3 things I want to see from the Cardinals in 2019



The baseball season is a long, enduring affair. Good teams lose a lot of games; the lesser teams lose a ton of games. Therefore, focusing only on the standings night after night is typically not good for the soul. One must find distractions, games within the game. Things to cheer for and observe as the season progresses regardless of what's happening in the win-loss column. From that standpoint, here are three things - of varying importance, I should probably add - that I want to see from the Cardinals in 2019.


1. A player finish with 38 or 40 home runs


Not 39 home runs. Not 41 home runs. Either 38 or 40. Here's the simple reason why: No Cardinal has ever finished a season with 38 or 40 home runs. Take a look:


As you see, several have danced right around these numbers, but if you start with 0 home runs in a single season (proud owners: Ozzie Smith, among many) and go all the way to 43 (Albert Pujols and Johnny Mize), the only numbers that draw a blank are 38 and 40. After 43 it starts to get a little dicey. Paul Goldschmidt and Matt Carpenter have both hit 36 home runs in a season, a feat Carpenter pulled off just last year, so they are probably the best candidates to stamp out 38 or 40 in 2019. As soon as they do, we can start worrying about 44, 45, 48, 50-64, 66-69, and 71 to infinity.


2. A player swipe at least 30 bases*


Baseball players don't steal bases like they used to. That's especially true for the Cardinals, a franchise that took the genre to uncharted heights in the 80's. This on some level is a good thing. Stolen base attempts gone awry can thwart a promising inning. Read Russell Carleton's excellent book The Shift and you'll learn that even successful attempts aren't always what they're cracked up to be from a risk-reward standpoint. And, they can be dangerous. Any time I see a Cardinal slide headfirst into second while trying to beat the catcher's throw, I just assume he's going to stand up and start moving his shoulder around gingerly before waving for the trainer.


Still, stolen bases remain mostly a good thing. A player standing on second base with no outs is better than a player on first base with no outs. I think we'll all stipulate to that without seeing the supporting statistics. A stolen base is exciting to the naked eye, too. Unfortunately, not a single Cardinal - the franchise of Lou, Vince, Ozzie, and Willie - has eclipsed 30 stolen bases since Édgar Rentería did it in 2003. Tommy Pham set an ambitious and noble goal in 2018 to become the first Cardinal to reach the 30/30 mark, but, as we all know by now, it wasn't meant to be. But I'm setting the quota this season at an even 30 and that's what I want to see.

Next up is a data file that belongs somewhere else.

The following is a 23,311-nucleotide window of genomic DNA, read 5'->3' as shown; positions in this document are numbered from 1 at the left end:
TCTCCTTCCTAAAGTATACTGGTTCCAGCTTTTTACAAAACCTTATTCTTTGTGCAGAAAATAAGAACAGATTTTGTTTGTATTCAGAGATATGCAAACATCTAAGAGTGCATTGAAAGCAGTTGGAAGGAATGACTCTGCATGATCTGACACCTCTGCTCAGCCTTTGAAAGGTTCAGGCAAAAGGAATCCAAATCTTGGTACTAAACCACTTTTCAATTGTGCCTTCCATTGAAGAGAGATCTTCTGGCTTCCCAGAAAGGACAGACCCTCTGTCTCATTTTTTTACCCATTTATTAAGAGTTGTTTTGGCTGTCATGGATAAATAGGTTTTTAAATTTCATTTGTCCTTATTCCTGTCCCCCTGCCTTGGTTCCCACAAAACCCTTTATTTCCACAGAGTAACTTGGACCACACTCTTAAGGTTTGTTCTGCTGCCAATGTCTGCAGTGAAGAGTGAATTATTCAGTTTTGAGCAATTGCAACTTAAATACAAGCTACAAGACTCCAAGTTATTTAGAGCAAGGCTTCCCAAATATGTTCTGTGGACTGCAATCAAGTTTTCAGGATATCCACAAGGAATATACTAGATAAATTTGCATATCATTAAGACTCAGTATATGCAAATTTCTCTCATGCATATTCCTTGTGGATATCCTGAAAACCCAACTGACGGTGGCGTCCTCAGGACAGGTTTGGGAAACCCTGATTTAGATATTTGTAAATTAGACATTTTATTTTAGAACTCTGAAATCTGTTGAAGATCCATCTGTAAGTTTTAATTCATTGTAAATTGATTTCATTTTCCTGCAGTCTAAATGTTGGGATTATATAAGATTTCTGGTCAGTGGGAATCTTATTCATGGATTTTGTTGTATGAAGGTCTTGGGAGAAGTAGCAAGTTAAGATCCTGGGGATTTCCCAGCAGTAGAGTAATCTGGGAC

Harrison Bader, I'm probably looking at you.


*in 40 or fewer attempts, preferably


3. A pitcher strikeout at least 220 batters


Over the last ten seasons, there have been 74 instances in which a pitcher compiled at least 220 strikeouts. It's not exactly common, but it does happen. Unless you're a Cardinals pitcher. They're responsible for exactly zero of the 74. In fact, back up to the beginning of the 20th Century and you'll find 302 such seasons throughout baseball, and, but for Robert Gibson, the Cardinals only have one. (That roughly 25 percent of the 302 sample comes from the last ten seasons is probably worth it's own separate post by someone who is smarter than I. Or worth someone just pointing out how much the strikeout rate has exploded in recent years, and I guess that someone can be me.)

I don't have to tell you the reasons why a lot of strikeouts are good, but I'll offer up a few obvious ones anyway. First, 200-plus strikeouts are indicative of a pretty valuable season. Only three of the 74 seasons noted above came in under 3-WAR (Chris Archer interestingly enough has two of them). And, it signifies durability. All but eleven of these 74 seasons coincided with at least 200 innings pitched. You don't have to strikeout a ton of batters to be valuable - just ask Miles Mikolas - but strikeouts are the most surefire way to prevent the opposing team from crossing home plate, and it's high time someone joins Mr. Gibson in these ranks. Jack Flaherty and Carlos Martínez, this one is probably on you.


Good luck, gentlemen.


Credit to Baseball Reference's Play Index for the supporting stats.